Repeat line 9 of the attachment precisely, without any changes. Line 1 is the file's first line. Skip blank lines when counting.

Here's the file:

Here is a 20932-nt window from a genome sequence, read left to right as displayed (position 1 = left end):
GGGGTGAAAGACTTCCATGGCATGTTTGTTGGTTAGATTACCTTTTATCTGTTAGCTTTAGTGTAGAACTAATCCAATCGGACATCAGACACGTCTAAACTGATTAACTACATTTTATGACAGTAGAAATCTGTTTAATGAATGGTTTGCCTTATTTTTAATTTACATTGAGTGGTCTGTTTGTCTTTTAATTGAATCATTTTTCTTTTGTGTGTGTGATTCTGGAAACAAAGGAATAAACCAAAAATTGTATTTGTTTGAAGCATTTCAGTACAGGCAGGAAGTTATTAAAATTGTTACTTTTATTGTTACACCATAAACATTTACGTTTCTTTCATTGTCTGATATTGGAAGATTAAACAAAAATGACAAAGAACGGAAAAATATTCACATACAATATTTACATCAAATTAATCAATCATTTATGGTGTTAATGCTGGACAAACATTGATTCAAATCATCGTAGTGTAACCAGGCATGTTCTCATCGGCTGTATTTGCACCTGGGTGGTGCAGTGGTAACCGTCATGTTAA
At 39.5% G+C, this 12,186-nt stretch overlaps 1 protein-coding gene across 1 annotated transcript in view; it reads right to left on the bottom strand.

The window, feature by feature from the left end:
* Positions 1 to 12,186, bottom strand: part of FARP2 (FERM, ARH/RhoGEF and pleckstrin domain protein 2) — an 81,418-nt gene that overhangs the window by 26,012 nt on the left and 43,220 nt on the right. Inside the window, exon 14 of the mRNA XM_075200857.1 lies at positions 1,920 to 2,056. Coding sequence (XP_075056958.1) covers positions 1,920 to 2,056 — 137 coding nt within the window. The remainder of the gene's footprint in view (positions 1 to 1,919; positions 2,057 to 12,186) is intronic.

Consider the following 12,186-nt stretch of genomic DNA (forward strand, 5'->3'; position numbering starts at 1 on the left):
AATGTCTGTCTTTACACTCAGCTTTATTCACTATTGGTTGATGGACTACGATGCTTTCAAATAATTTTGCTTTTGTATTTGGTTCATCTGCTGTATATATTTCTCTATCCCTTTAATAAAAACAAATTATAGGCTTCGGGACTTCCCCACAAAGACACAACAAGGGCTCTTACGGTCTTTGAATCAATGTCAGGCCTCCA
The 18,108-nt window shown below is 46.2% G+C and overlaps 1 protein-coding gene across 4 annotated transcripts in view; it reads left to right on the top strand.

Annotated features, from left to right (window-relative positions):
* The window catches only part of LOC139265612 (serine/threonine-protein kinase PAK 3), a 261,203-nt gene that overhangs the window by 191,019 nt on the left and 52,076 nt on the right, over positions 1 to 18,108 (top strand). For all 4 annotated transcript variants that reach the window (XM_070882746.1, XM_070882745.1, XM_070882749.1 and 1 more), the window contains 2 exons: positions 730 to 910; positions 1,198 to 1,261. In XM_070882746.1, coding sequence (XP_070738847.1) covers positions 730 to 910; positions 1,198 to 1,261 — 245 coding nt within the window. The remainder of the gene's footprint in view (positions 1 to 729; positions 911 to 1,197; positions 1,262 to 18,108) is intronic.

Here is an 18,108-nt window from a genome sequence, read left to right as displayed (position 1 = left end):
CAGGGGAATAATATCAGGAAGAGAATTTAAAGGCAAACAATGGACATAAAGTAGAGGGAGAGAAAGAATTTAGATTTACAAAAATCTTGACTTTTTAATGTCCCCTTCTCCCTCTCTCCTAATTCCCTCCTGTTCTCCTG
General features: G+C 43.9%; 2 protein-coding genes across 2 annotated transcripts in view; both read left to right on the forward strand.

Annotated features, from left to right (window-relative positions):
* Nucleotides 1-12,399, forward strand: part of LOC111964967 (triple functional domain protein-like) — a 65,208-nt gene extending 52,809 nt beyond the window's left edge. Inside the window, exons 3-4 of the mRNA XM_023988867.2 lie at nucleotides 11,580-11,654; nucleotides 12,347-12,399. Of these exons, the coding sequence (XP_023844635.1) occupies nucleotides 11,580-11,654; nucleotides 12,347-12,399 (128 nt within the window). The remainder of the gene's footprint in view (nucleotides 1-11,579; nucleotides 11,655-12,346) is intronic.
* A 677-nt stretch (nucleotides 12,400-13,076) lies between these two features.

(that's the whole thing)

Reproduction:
Annotated features, from left to right (window-relative positions):